• Dispensing of benzodiazepines (used for anxiety) decreased by 6 percent in people aged 5-19 years.
"The study results signal a generation that is increasingly engaging in self-harm and is increasingly prescribed medications used to treat symptoms of mental disorders," said senior author Professor of Clinical Pharmacology Nicholas Buckley from the University of Sydney's Medical School, Charles Perkins Centre and the NSW Poisons Information Centre.

"Together these findings signal growing mental distress in this cohort.

"Suicide is the third most common cause of death among adolescents worldwide. Previous studies have shown that self-harm is a key risk factor for later suicide so our concern is that this could foretell future increases in Australian suicide rates.

"We're not the only ones seeing this, with similar problems documented in the USA and the UK, indicating this may be a global trend.

"These concerning results indicate that this generation may require a different approach to build coping strategies and resilience," he said.

Rates of self-harm increase sharply during adolescence, especially in females. It is estimated that around 10 percent of adolescents have self-harmed at some point, with self-poisoning the most common form of hospitalized self-harm in children and adolescents.

People who self-poison have a substantially higher risk of completed suicide, especially in the year immediately following their self-poisoning.

Source: Eurekalert
Advertisement

Advertisement
News A-Z
A B C D E F G H I J K L M N O P Q R S T U V W X Y Z
News Category
What's New on Medindia
Gonorrhea
World Alzheimer's Day 2021 - 'Know Dementia, Know Alzheimer's
'Hybrid Immunity' may Help Elude COVID-19 Pandemic
View all

Medindia Newsletters Subscribe to our Free Newsletters!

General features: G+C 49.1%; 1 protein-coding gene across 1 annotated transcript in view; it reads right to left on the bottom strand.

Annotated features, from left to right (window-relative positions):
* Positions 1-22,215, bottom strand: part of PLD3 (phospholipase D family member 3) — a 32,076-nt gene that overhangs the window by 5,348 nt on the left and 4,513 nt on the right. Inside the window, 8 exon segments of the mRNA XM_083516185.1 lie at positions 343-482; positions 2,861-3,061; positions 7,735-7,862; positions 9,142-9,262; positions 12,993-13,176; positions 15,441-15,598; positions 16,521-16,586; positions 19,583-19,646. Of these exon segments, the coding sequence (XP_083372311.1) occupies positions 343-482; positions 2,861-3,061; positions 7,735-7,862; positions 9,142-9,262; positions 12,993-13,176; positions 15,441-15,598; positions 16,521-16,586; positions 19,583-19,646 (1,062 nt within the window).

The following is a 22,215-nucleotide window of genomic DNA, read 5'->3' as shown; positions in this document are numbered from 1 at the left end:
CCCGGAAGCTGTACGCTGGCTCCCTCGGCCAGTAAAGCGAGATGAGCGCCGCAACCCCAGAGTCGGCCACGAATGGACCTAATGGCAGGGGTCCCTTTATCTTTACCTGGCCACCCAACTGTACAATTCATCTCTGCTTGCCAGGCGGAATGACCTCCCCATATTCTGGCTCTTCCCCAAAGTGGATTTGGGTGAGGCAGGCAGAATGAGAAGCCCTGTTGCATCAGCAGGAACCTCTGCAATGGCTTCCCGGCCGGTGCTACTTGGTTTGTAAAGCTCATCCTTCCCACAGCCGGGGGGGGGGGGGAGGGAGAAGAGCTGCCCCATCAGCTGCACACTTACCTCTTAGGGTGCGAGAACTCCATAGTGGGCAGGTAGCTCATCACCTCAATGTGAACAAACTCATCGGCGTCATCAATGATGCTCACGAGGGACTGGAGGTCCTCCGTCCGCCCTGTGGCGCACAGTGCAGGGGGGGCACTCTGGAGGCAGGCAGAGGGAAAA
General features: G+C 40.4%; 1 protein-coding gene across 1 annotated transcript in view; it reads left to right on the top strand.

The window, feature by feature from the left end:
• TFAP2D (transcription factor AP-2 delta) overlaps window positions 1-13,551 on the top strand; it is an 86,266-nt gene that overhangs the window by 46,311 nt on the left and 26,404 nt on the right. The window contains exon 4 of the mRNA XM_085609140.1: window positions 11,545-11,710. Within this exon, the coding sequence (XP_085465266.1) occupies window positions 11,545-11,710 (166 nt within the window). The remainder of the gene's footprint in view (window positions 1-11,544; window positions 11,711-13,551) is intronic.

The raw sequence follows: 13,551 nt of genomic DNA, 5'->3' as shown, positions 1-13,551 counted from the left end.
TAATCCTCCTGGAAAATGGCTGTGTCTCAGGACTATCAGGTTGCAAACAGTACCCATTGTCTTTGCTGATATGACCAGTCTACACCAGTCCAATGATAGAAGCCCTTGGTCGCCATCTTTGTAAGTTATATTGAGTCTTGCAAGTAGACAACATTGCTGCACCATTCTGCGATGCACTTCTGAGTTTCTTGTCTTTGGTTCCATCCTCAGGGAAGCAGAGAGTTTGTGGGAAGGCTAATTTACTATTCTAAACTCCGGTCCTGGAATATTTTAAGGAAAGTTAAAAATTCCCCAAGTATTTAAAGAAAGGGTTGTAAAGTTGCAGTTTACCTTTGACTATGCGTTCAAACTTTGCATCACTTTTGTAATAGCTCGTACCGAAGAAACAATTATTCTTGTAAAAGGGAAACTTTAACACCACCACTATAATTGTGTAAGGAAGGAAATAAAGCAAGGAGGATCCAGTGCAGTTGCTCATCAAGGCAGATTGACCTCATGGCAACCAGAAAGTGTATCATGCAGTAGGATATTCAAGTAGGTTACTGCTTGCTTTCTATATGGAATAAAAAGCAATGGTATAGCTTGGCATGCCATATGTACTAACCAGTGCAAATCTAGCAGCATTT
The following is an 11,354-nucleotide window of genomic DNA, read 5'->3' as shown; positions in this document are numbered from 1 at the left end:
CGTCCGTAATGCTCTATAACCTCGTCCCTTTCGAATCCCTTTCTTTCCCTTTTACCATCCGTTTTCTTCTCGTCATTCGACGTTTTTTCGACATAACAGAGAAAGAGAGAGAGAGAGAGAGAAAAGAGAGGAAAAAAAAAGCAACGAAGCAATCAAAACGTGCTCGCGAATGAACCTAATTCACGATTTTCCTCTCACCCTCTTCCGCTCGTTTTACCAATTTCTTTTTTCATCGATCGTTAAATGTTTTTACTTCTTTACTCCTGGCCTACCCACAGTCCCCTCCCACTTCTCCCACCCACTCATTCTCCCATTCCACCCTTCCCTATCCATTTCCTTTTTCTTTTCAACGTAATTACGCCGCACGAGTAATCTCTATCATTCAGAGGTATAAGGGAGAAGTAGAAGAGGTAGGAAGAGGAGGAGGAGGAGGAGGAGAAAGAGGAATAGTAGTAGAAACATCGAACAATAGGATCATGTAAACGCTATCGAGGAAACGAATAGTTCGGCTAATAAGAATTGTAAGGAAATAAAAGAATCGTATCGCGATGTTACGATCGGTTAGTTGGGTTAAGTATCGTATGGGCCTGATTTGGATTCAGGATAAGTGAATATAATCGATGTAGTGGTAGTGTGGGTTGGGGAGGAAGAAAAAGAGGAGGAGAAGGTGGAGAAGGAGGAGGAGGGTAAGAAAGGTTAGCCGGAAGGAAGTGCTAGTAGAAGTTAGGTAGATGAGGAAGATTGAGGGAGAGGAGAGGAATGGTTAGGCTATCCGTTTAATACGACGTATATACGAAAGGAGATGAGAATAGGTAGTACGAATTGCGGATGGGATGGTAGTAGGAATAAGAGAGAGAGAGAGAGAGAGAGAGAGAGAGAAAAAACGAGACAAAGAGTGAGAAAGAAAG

Terms & Conditions and Privacy Policy.

More News on:
Adolescence Depression Suicide Stress Relief Through Alternative Medicine Bereavement Quiz on Depression 

Recommended Reading
Mini Mental State Examination and Deliberate Self-Harm
The term suicide denotes self-planned and deliberate termination of one's life. Suicide is the most ...
Self-Injury Awareness Day: March 1
The Self-injury Awareness Day is observed on the first of March every year to create awareness ......
Difficulty in Social Communication Linked to Risk of Self-harm and Suicidal Behavior in Children
Children with social communication difficulties were found to inflict more self-harm with suicidal ....
Self-harming Teens are 3 Times More Likely to Commit Violent Crimes
Teens who self-harm are thrice likely to commit violent crimes than those who do not, reveals a new ...
Bereavement
Bereavement refers to grief, pain and sadness following the loss of a loved one, especially during t...
Suicide
Suicide is an act of ending one's own life and it usually results from emotional isolations and inab...

Disclaimer - All information and content on this site are for information and educational purposes only. The information should not be used for either diagnosis or treatment or both for any health related problem or disease. Always seek the advice of a qualified physician for medical diagnosis and treatment. Full Disclaimer

© All Rights Reserved 1997 - 2021

This site uses cookies to deliver our services. By using our site, you acknowledge that you have read and understand our Cookie Policy, Privacy Policy, and our Terms of Use